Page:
$06 is one of the nine diagnostic modes that is part of the OBD II
onboard diagnostics system on all 1996 and newer vehicles. As
originally conceived, Mode $06 was not designed for use by technicians.
It was supposed to be “hidden” data used by the OBD II system to detect
faults and set fault codes. It was not supposed to be a readily
accessible scan tool data for analyzing the operation of various
components in the engine management and emission control systems.
Consequently, many older scan tools lacked the capability to access and
display Mode $06 data.
But as time went on, some very tech-savvy
technicians discovered that Mode $06 contained a wealth of diagnostic
information. In fact, it turned out to be the mother lode of diagnostic
information provided you can figure out how to read and use it.
we go any further, we should say that few counter professionals will
ever use Mode $06 to help a customer diagnose a Check Engine light.
Most of the scan tools that parts stores employees typically use to
perform plug-in diagnostic checks on customers’ vehicles are basic code
readers or entry-level scan tools.
So, many of these tools can’t
even access Mode $06. But even if you have a scan tool that has Mode
$06 capability, it’s doubtful you would ever have the need to delve
that far into the on-board diagnostics. That level of troubleshooting
is best left to a professional technician with a lot of experience and
know-how in scan tool diagnostics.
With that said, it’s helpful to
be aware of Mode $06 and how a technician can use it to troubleshoot a
Check Engine light that comes back on after repairs have been made. In
fact, if a technician knows how to use Mode $06 to look for certain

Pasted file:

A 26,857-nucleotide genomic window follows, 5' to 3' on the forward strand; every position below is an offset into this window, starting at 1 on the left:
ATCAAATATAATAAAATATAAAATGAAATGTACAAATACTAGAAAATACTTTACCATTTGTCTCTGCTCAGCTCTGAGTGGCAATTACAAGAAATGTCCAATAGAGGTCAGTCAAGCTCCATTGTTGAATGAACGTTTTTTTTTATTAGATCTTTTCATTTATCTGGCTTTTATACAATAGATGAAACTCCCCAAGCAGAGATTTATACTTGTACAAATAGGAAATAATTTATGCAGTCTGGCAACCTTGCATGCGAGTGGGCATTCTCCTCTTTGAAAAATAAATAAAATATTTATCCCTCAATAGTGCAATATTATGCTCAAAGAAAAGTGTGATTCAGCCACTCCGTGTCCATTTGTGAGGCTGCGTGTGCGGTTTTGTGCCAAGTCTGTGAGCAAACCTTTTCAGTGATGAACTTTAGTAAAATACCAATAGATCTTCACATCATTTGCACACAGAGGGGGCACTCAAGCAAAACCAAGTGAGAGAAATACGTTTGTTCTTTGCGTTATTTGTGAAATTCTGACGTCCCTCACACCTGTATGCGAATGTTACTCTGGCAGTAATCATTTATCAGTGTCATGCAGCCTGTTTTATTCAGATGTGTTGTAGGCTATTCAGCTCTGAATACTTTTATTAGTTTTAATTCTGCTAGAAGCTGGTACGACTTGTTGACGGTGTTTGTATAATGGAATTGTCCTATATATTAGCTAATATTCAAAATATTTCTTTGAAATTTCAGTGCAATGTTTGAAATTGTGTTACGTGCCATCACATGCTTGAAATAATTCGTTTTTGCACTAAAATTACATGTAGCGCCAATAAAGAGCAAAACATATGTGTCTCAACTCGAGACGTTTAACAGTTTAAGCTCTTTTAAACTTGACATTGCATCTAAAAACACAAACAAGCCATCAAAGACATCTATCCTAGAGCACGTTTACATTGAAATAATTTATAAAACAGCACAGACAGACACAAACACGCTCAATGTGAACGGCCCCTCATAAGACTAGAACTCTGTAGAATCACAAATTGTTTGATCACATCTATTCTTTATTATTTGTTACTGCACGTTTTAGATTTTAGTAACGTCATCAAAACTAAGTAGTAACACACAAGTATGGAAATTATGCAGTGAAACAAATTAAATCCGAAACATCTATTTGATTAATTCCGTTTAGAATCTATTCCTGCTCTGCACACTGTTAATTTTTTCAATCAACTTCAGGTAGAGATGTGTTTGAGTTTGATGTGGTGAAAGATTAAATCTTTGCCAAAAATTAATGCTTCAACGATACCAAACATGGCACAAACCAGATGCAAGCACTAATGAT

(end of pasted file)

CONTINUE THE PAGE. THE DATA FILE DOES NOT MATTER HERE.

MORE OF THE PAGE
kinds of faults, they can usually keep the Check Engine light out and
prevent unnecessary comebacks.
Mode $06 is often the key to solving
no-code driveability and emission faults, to identifying sensors and
other components that are still operating within acceptable limits but
are on the verge of failure, and for reducing comebacks involving the
catalytic converter, EVAP system and EGR system repairs and engine
WHAT IS MODE $06?
Mode $06 data is information
the OBD II system tracks and compiles on “noncontinuous” monitors. It
is tabulated in hexadecimal code (a base 16 number system that uses
digits 0 to 9 plus letters A through F), which is the computer language
that the PCM uses to manage things. The “$” symbol means the data is in
hex code, not ordinary decimal numbers.
The fact that Mode $06 data
is in hex code means it has to be converted into familiar decimal
values for us to understand it. This requires some math and conversion
factors, or scan tool software that can do the translation for you. You
also need a reference chart from the vehicle manufacturer that
identifies what component or system test each line of code refers to,
and what the acceptable range of values are for that particular test.
Only then can you determine whether or not a particular Mode $06 test
value is good, bad or borderline.
On OBD II systems up to the
introduction of Controller Area Network (CAN) electrical systems, there
are two code identification tags for each line of data. The first is
the Test Identification (TID) that indicates the monitor test, and the
second is the Component Identification (CID) that identifies the sensor
or other component that is being tested. After that come the actual
On CAN vehicles (those from 2003 and newer), the TID
is now called MID for Monitor Identification. It’s the same thing with